Hyperesthesia basically means that Lexi can feel, very specifically, and not necessarily painfully, what happens inside her body. For example, Lexi can point to where the screw is in her arm, and actually outline the screw perfectly without an X-ray. Lexi can point to exactly where the trapped air is in her lungs. She doesn’t necessarily understand what it is she feels, but without ever seeing the CT Scan can tell you. It’s impossible for you to understand if you don’t experience it. Honestly I never knew a condition like this exists, but our GI and orthopedic doctors take it very seriously. Judging? Doubting? Judgy doubters go away.

You have to know that to understand the next piece. So during her GI Procedure a probe was placed to monitor GI symptoms, and it meant she had a tube down her nose. So even under sedation her body was recognizing this tube as a foreign object and her stomach was contracting to try and push it out of her stomach. She began having spasms. It was downhill from there. Physically and emotionally the following hour was very difficult. Extremely elevated heart rate, low oxygen, multiple nurses, doctor, all the things. The doctor decided that the risk outweighed the benefits. The tube was removed, and it took about two hours for Lexi to stabilize.

After mom, dad, Lexi, nurse, and doctor tears we all decided to cancel the other tests that she was being admitted for. Her body needed to rest. Once Lexi could maintain her oxygen at 93 we brought her home.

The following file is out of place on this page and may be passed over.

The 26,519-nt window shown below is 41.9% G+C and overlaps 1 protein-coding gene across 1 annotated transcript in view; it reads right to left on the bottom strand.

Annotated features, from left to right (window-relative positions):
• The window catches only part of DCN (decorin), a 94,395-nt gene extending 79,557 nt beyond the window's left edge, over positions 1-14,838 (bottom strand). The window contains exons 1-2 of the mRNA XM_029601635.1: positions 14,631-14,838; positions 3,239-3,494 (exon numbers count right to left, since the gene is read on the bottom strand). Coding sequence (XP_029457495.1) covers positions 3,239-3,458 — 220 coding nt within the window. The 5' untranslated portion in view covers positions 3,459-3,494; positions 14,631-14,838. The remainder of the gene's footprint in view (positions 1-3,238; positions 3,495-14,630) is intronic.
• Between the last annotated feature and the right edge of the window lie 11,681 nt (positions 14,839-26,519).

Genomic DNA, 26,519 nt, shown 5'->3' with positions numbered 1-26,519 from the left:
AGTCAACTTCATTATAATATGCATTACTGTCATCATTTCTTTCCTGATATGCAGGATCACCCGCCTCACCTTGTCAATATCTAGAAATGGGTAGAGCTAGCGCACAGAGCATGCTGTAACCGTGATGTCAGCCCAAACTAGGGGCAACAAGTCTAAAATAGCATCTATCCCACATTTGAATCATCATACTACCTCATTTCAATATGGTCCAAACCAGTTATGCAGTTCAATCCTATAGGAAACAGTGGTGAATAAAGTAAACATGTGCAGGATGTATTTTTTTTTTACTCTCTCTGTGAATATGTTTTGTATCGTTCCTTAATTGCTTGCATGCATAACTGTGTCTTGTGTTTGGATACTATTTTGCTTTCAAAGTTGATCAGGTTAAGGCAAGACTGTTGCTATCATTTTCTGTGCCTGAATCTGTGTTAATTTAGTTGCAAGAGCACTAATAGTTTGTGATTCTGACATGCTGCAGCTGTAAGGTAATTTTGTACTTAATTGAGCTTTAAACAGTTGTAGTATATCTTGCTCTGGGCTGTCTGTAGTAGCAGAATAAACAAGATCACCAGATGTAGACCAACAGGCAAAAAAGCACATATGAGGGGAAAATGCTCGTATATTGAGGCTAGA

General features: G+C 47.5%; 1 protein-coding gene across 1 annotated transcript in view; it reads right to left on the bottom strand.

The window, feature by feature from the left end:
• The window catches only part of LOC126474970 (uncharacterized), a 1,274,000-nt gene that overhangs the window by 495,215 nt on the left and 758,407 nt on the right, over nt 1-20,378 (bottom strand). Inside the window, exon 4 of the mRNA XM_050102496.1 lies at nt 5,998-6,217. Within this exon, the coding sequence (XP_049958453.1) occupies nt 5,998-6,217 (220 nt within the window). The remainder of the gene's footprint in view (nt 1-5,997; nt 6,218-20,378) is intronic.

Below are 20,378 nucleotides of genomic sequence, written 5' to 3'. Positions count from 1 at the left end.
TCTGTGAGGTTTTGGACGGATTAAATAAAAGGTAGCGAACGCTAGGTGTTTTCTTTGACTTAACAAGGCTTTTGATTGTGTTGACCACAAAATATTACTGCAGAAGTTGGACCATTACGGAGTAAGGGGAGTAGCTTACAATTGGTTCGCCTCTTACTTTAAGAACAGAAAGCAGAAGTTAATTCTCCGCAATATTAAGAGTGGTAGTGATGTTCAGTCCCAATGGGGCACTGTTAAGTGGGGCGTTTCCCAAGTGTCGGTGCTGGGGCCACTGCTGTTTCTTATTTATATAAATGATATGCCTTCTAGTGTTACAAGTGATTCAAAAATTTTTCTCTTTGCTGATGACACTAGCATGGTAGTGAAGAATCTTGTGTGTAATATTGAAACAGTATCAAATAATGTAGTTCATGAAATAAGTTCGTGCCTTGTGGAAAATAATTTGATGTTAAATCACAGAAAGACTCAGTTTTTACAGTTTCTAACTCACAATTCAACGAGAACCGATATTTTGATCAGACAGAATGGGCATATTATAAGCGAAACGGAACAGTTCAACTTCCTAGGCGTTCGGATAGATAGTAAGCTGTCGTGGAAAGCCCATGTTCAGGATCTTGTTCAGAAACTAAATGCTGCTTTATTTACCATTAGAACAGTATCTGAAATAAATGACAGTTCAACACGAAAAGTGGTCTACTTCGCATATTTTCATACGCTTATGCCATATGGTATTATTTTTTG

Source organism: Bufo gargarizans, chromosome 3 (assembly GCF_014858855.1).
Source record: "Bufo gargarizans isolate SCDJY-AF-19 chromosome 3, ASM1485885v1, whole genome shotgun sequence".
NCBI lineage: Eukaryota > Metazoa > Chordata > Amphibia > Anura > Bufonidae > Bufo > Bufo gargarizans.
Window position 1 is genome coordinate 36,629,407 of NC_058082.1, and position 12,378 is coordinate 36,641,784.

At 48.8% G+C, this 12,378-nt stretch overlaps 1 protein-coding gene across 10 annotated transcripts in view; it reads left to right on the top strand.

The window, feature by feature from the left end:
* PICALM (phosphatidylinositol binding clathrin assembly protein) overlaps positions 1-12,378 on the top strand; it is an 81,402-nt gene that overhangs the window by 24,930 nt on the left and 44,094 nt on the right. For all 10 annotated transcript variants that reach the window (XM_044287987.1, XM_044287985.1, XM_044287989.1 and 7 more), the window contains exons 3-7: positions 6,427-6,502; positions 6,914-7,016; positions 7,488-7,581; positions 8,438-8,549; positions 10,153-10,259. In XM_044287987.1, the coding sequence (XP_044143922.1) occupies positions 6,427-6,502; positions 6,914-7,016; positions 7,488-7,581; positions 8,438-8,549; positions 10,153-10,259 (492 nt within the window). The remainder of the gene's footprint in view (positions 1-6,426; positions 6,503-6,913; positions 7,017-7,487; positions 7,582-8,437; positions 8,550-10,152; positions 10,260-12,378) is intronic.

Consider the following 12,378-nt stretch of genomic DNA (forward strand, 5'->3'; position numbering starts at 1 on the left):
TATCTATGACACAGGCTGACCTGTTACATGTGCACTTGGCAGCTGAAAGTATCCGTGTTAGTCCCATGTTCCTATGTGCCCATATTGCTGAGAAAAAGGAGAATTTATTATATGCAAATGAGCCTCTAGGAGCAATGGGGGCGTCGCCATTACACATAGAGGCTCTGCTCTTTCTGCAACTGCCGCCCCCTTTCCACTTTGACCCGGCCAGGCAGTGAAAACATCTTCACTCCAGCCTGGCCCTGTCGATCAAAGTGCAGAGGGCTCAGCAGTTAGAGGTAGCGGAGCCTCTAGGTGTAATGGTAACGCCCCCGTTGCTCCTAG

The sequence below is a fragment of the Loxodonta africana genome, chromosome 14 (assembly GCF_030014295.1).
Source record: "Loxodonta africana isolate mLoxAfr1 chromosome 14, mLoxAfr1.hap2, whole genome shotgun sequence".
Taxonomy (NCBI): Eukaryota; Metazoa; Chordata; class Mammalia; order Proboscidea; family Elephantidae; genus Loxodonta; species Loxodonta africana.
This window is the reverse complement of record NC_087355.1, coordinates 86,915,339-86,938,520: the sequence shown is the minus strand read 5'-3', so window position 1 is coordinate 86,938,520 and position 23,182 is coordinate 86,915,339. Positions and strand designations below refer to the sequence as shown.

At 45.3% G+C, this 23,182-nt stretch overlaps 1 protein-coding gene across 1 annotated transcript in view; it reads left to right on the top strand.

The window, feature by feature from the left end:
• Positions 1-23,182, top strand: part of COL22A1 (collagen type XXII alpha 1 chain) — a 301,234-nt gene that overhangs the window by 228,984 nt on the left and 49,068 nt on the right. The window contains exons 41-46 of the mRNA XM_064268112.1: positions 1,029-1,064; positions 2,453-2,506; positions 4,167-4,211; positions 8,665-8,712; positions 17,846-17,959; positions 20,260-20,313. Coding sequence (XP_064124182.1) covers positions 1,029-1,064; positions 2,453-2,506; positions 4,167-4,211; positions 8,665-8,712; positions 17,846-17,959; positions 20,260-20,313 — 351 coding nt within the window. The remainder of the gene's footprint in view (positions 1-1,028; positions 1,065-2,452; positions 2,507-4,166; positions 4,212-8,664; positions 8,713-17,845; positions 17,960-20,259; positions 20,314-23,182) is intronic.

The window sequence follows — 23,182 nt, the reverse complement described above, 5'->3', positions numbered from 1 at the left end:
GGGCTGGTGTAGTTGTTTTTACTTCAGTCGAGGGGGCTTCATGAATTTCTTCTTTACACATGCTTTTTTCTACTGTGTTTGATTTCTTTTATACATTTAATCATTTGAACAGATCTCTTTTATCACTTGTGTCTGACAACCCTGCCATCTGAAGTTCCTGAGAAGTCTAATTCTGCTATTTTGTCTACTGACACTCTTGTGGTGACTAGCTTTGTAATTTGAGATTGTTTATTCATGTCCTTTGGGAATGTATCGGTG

We have no miracle answers. We will need to wait for all the cultures and biopsies to come back. She did get her lungs cleared out. The doctors were able to observe and document her drops in oxygen. The doctors told us that each piece of information tells the story, and for now we just have to wait. Her oxygen needs couldn’t tolerate any more stress to her body today.

Thank you for your prayers. Keep praying.

Home. Sleeping.

Yesterday was rough. For me the days leading up to the kids having surgery are some of the hardest.

I find myself unable to sleep or concentrate. Yesterday I was supposed to work a full day, but at noon I signed out for the week. It wasn’t just about focus. It was also about patience. I just don’t have patience for all the little nonsense that comes up in the day. Or the, although well intended, comments people make or advice people try to give. To add a little humor here are some of the best things I’ve directly been told or read.